— -- After 33 years and 130 million albums sold, Jon Bon Jovi is not slowing down.
"Writing a song, to me, is the closest thing that I'll ever know to immortality because it’s something that’s going to last forever,” he said in an interview with "Good Morning America" co-anchor Michael Strahan.
The band is coming out with a new album, "This House is Not for Sale," which took three years to write, and is the first without original lead guitarist Richie Sambora, who left the group unannounced in 2013.
“Everyone says, ‘Well, what happened?’ We were in Calgary. The last album was entering the charts at No. 1. We're sold out every single night. It's show No. 21, and the short of it is, Ritchie just didn't show up at the show,” Bon Jovi said. “And we haven't seen him in person since. There was no fight. There was no money. There was nothing I swear in my whole career, and he'll tell you the same thing. So we went on.”
Bon Jovi reflected on his life and career in a candid interview with Strahan along with bandmates Tico Torres and David Bryan ahead of the group's 14th album release.
“It’s a continuation of the journey. We couldn't try to rewrite ‘You Give Love a Bad Name.’ I'm not 25 anymore. But where we're at right now, I feel like we have a lot to say and nothing to prove,” he said. “We're not going to try to keep up with the hot, young kid.”
The album title, "This House is Not for Sale," is meant to evoke “integrity,” Bon Jovi explained.
Despite their success, the group said there was no guarantee a song would become a hit.
"‘Living On a Prayer’ almost never made it," said Torres.
“Ritchie had to tell me, ‘You're outta your mind,’ yeah, yeah, yeah,” Bon Jovi recalled.
Through career highs and lows, the lead singer said his 27-year marriage with his high school sweetheart Dorothea and their family have been a stable presence in his life.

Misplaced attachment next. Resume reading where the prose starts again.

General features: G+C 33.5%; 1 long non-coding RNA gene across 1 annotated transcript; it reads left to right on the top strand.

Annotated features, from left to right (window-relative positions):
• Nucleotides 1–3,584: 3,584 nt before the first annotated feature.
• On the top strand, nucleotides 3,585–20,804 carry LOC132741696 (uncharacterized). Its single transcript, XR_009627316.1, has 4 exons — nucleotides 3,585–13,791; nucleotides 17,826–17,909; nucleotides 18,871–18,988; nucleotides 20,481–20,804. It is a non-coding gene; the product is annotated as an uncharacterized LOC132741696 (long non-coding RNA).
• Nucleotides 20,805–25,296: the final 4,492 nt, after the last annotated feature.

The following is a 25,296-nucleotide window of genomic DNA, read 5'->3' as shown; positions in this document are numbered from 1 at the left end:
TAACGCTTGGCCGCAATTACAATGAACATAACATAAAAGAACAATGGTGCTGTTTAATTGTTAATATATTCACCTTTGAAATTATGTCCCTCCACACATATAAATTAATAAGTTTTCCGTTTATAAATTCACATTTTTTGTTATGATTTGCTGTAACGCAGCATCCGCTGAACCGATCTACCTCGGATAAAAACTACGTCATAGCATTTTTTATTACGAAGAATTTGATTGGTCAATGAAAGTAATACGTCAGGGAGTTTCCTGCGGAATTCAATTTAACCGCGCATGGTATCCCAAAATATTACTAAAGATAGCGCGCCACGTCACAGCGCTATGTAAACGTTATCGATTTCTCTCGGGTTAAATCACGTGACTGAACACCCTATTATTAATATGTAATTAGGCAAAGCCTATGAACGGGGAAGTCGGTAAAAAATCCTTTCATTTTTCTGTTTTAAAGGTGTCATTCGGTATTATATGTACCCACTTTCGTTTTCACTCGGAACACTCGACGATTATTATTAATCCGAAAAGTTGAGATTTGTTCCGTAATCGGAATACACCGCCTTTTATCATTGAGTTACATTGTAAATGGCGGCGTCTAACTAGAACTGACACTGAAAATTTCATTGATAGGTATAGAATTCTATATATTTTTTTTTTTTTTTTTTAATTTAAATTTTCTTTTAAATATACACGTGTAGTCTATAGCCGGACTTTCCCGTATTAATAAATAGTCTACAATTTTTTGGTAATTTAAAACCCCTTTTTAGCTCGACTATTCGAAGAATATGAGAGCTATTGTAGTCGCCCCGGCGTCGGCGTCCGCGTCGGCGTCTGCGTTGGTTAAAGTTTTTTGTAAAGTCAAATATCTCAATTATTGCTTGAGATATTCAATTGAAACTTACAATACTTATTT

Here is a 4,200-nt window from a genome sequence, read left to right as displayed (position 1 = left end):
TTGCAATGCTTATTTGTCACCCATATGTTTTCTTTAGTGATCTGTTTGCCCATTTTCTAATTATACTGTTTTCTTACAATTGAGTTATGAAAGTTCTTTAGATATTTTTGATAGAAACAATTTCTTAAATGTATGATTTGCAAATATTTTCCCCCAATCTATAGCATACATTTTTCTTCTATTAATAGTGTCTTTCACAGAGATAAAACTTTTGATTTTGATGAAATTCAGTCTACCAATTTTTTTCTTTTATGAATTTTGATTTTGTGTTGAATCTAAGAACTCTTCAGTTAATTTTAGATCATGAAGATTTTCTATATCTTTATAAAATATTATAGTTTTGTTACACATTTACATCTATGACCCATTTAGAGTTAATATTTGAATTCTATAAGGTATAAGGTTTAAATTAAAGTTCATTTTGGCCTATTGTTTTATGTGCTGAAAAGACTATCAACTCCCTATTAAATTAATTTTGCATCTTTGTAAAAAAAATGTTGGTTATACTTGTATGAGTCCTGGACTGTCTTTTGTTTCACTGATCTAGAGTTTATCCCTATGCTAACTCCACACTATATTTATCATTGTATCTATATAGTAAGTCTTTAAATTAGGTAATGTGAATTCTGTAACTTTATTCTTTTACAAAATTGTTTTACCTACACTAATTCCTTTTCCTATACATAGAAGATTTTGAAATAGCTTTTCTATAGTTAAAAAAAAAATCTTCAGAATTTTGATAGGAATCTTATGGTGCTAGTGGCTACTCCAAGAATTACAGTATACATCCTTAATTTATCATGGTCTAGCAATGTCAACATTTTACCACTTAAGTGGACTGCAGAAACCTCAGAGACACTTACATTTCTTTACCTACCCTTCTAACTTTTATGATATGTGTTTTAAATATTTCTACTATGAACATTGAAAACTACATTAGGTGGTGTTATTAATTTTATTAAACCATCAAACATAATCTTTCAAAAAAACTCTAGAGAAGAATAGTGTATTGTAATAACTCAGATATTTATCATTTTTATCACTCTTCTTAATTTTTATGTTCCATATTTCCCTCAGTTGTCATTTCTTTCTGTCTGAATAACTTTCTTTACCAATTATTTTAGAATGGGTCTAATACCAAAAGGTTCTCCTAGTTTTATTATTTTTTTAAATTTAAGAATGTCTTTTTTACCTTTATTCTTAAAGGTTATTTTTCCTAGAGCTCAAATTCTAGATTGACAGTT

"I found the right girl when I was in high school. I love her more every day. She makes me smile inside and out. I'm just blessed," Bon Jovi said.
The proud father of four said his eldest daughter, Stephanie, 23, and son, Jesse, 21, grew up around their dad's rock-and-roll lifestyle and "completely understand it." But to his younger kids, he’s just a dad.
"The younger ones, they get it, but they don't like it. They're not coming to this show," he said. “Jake, my 14-year-old, it's all coming into focus for him. He's like, ‘Really?’ And I'll go, ‘Yeah.’ You know, he goes, ‘I just thought you sit on the couch.’"
The singer has been busy off-stage with the Jon Bon Jovi Soul Foundation's restaurant Soul Kitchen, a passion project for Bon Jovis.
The farm-to-table restaurant, once a former auto shop, has dished out 59,000 meals to both paying and non-paying customers in need of assistance through what he calls "meal volunteers."
"Our model is what we call 'pay it forward.' So if you were to come in, and you want to directly affect change, you take our pay-it-forward card, which is placed on the table with what the model of the restaurant is. And you leave a $20. It covers your meal, and it covers a meal for somebody who can't put down the same money," he said.
People can go in, work in the gardens, bus a table or wash dishes to actively participate in the pay-it-forward eatery, and some notable celebrities including former President Bill Clinton, and chefs Tom Colocchio and Mario Batali have gotten involved.
It’s this work, his family, and his music that makes Bon Jovi proud of the person he is today.